Taylor Sanford

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Taylor Sanford
Sport(s) Baseball
Biographical details
Born c. 1907
Died August 8, 1966
Petersburg, Virginia
Alma mater Richmond, 1929
Playing career
1925–1929 Richmond
Position(s) First baseman
Coaching career (HC unless noted)

1949–1953, 1955

Hargrave Military Academy
Wake Forest

Wake Forest (assistant)
Administrative career (AD unless noted)
Fort Lee
Accomplishments and honors
ABCA Coach of the Year, 1955

Taylor H. Sanford (c. 1907 – August 8, 1966) was an American baseball player, coach, and college athletics administrator. He served as the head baseball coach at Randolph–Macon College from 1942 to 1949 and at Wake Forest University from 1951 to 1955. He led the Wake Forest Demon Deacons baseball team to the 1955 College World Series championship.

Early life[edit]

Sanford was born to Dr. and Mrs. T. Ryland Sanford in about 1907. He later attended Hargrave Military Academy where he was an all-state athlete in football, basketball and baseball. He then enrolled at the University of Richmond.[1]

Playing career[edit]

Sanford was captain of the Richmond Spiders football, basketball, and baseball teams, and set school records in the shotput and discus.[2] He then played baseball professionally in the Bi-State and Piedmont leagues while also coaching prep and college teams. He ended his professional career in 1946, having never climbed higher than Class B.

He was listed as a scout for the New York Yankees of Major League Baseball in 1948.[3]

Coaching career[edit]

Sanford began his coaching career at Hargrave, coaching for thirteen years at the prep school. He became athletic director and coach of the baseball and basketball teams at Randolph–Macon. His teams won a total of five conference championships over his seven years in Ashland, Virginia, before moving to Wake Forest as freshman football coach. In his second year at Wake Forest, he added baseball to his coaching duties while continuing in various assistant coaching roles with the football team. Most notably, the Deacs won the Atlantic Coast Conference and College World Series in 1955.[1][4]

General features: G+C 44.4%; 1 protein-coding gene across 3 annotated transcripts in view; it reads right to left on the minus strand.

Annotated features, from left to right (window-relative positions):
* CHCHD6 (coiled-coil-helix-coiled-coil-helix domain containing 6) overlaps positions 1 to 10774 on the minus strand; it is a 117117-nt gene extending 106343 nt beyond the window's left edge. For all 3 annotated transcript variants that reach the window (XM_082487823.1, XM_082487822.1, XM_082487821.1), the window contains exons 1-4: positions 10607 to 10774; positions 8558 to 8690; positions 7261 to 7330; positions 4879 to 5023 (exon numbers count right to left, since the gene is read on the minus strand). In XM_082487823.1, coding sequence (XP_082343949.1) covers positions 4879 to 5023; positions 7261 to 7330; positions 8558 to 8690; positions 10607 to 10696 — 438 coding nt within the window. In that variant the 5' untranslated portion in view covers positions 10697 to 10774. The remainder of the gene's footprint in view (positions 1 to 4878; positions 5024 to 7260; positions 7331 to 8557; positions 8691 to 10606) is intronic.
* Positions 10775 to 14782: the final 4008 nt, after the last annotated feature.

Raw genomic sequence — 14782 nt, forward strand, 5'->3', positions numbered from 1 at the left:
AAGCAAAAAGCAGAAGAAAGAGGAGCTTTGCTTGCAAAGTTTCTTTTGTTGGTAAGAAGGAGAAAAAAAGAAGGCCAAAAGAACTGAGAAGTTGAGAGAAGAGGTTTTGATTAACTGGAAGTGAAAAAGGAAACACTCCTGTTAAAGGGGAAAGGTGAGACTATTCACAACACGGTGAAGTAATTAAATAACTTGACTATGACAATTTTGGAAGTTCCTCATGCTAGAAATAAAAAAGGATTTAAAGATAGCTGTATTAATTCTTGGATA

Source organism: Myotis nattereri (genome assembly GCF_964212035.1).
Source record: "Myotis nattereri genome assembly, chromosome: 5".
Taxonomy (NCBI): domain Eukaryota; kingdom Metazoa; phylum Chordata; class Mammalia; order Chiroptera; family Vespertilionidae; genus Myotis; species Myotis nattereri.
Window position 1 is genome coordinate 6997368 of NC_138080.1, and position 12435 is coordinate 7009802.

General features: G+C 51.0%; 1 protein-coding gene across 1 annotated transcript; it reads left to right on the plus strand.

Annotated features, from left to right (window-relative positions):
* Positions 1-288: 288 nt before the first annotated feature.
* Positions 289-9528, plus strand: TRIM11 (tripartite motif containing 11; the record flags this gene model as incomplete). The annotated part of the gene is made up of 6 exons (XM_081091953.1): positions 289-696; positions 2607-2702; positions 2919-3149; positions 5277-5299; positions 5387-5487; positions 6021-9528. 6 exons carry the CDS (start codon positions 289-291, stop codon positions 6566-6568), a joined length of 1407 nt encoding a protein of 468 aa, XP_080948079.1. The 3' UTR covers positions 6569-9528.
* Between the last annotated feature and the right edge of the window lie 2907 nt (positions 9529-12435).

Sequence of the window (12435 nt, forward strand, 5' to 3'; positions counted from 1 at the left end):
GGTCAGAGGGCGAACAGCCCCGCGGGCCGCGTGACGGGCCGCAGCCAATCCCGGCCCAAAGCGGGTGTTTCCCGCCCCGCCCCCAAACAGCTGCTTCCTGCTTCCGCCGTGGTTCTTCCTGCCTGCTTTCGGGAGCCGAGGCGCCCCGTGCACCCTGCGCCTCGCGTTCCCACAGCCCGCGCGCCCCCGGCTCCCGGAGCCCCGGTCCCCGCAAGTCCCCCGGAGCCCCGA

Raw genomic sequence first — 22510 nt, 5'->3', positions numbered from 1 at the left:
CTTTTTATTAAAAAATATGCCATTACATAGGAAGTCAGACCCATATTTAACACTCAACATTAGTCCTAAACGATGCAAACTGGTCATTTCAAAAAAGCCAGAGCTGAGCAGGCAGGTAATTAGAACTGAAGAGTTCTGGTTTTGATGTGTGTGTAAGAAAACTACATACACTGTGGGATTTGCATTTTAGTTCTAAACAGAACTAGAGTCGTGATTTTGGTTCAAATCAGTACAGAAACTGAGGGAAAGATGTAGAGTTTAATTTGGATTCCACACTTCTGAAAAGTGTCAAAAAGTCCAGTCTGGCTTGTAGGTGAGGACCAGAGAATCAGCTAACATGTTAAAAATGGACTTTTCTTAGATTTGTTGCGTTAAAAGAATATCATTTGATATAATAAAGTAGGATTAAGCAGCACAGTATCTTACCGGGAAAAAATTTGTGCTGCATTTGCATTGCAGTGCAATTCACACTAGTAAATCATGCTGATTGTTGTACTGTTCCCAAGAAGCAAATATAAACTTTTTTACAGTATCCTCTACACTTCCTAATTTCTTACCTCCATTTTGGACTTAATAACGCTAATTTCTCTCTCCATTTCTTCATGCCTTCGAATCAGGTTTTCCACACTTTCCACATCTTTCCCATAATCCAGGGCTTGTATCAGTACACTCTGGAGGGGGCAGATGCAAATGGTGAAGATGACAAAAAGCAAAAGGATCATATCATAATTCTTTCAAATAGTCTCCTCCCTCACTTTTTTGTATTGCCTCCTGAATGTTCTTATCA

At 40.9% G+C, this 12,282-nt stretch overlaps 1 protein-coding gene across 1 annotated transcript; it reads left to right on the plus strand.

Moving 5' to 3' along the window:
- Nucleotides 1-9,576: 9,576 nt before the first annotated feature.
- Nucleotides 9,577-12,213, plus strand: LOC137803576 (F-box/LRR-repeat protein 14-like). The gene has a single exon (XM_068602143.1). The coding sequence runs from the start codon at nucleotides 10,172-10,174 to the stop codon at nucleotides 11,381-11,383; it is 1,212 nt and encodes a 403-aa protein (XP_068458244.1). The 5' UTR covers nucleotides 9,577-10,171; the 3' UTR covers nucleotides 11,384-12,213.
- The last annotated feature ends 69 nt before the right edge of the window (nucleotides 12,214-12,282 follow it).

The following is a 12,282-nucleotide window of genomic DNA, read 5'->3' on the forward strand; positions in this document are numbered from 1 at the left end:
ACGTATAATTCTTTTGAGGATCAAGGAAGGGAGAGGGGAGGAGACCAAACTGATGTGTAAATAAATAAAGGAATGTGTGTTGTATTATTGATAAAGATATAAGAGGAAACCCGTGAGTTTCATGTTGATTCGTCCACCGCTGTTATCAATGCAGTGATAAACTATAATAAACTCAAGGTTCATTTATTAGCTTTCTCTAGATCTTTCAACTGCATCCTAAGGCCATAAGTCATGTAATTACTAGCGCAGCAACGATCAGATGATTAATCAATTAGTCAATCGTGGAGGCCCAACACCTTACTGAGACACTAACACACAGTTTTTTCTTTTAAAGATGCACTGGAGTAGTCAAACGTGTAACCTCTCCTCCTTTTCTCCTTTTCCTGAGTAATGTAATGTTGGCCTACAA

During the College World Series, a rainout forced a game on Sunday, sparking a small controversy at the Baptist school when word reached Wake Forest.[2] This followed word that Sanford would not be kept full-time after the 1956 season and little recognition from the school of his achievement in Omaha. Sanford therefore resigned from Wake Forest on January 31, 1956, citing his "feeling of insecurity" and that he had "no assurance that I will have a job after the current season is over."[4]

Later life and death[edit]

Sanford returned to Virginia after stepping down at Wake Forest, and served as Athletic Director at Fort Lee. He died on August 8, 1966 in Petersburg, Virginia.[1] In 1977, Sanford was inducted into the Virginia Sports Hall of Fame.

Head coaching record[edit]

Season Team Overall Conference Standing Postseason
Wake Forest Demon Deacons (Southern Conference) (1951–1953)
1951 Wake Forest 16–7
1952 Wake Forest 13–12
1953 Wake Forest 15–5
Wake Forest Demon Deacons (Atlantic Coast Conference) (1954–1955)
1954 Wake Forest 13–9 8–7 4th
1955 Wake Forest 29–7 11–3 1st College World Series
Wake Forest: 42–16 19–10
Total: 86–40

      National champion  
      Conference regular season champion         Conference regular season and conference tournament champion
      Division regular season champion       Division regular season and conference tournament champion
      Conference tournament champion


  1. ^ a b c "Taylor Sanford Dies at 57 in Petersburg". The Free Lance-Star (Frederickburg, VA). August 9, 1966. p. 5. Retrieved January 27, 2013. 
  2. ^ a b Jim Sumner (June 15, 2007). "Looking Back... Wake Forest's College World Series Championship in 1955". theacc.com. Retrieved January 27, 2013. 
  3. ^ Spink, J.G. Taylor, ed., 1948 Official Baseball Guide and Record Book. St. Louis: The Sporting News
  4. ^ a b "Taylor Sanford Resigns as Deacs Baseball Coach". Wilmington Morning Star. February 1, 1956. p. 10. Retrieved January 27, 2013. 

External links[edit]